Demand-Side Causes and Covariates of Late Antenatal Care Access in Cape Town, South Africa

Author(s): Anja Smith Ronelle Burger , Vivian Black


Objectives The objective of this study was to investigate the causes and covariates of late antenatal care access in South Africa. Methods A cross-sectional study was conducted, interviewing 221 women at four public-sector labour wards in Cape Town, South Africa in 2014. A definition of late attendance as attending ≥ 5 months was used. Data were analysed using univariate, bivariate and multivariate methods. Results Of the women who attended antenatal care at a public-sector clinic (n = 213, 96.4%), more than half (51.2%) attended ≥ 3 months and < 5 months, and a quarter (26.3%) attended ≥ 5 months. For those attending ≥ 5 months, 51.8% cited late recognition of pregnancy as the major reason for delayed attendance. Supply-side barriers were not identified as large contributing factors to delayed attendance. Late antenatal care access was predominantly associated with demand-side factors. Women who accessed antenatal care ≥ 5 months were more likely to be in the poorest 40% of the wealth-index distribution (p = 0.034) and to not have completed high school (p = 0.006). They were also more likely to report alcohol consumption during pregnancy (p = 0.020) and be multiparous (p = 0.035). Having completed high school was protective of late antenatal care access in stepwise logistic regression analysis (OR 0.403, CI 0.210-0.773, p < 0.01). For women who attended ≥ 3 months, late access was associated with unwanted pregnancy (p = 0.030). Conclusions for Practice Improved access to pregnancy tests could assist in earlier pregnancy identification. Interventions to increase awareness of the importance of early antenatal care attendance among vulnerable women may help.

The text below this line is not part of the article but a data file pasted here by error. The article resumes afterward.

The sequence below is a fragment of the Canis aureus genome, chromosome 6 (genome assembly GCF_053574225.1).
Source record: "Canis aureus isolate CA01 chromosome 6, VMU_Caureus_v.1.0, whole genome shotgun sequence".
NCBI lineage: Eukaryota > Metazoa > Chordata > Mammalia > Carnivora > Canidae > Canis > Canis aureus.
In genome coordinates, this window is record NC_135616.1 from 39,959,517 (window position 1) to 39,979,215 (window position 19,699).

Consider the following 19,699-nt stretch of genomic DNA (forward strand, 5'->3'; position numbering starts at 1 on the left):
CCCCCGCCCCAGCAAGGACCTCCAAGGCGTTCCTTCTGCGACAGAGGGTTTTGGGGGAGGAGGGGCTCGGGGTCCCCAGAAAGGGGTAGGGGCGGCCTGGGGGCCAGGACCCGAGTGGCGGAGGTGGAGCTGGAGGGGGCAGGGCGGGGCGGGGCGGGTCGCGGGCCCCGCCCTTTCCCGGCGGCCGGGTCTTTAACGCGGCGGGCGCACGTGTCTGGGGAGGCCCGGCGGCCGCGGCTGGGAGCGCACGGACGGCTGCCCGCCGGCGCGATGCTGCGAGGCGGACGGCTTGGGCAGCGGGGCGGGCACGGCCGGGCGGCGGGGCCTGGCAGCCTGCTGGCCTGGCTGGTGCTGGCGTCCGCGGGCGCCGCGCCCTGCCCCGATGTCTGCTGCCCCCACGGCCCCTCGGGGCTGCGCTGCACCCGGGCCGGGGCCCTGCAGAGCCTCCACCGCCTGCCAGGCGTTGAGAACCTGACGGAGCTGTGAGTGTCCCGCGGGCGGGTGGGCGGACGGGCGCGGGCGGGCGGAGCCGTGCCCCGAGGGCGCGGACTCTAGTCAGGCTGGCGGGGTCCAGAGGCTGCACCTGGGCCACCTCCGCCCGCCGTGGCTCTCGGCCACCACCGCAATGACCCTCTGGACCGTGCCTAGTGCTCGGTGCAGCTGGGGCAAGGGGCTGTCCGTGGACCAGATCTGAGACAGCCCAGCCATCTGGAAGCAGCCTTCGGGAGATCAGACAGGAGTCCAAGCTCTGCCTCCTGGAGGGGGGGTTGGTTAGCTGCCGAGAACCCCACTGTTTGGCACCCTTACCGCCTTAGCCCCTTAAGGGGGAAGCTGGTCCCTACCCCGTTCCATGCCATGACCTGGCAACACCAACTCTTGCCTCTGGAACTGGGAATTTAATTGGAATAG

Keywords: Antenatal care, HIV, Health seeking, Unintended pregnancy


Smith, A., Burger, R. and Black, V., 2019. Demand-Side Causes and Covariates of Late Antenatal Care Access in Cape Town, South Africa. Maternal and child health journal, pp.1-10.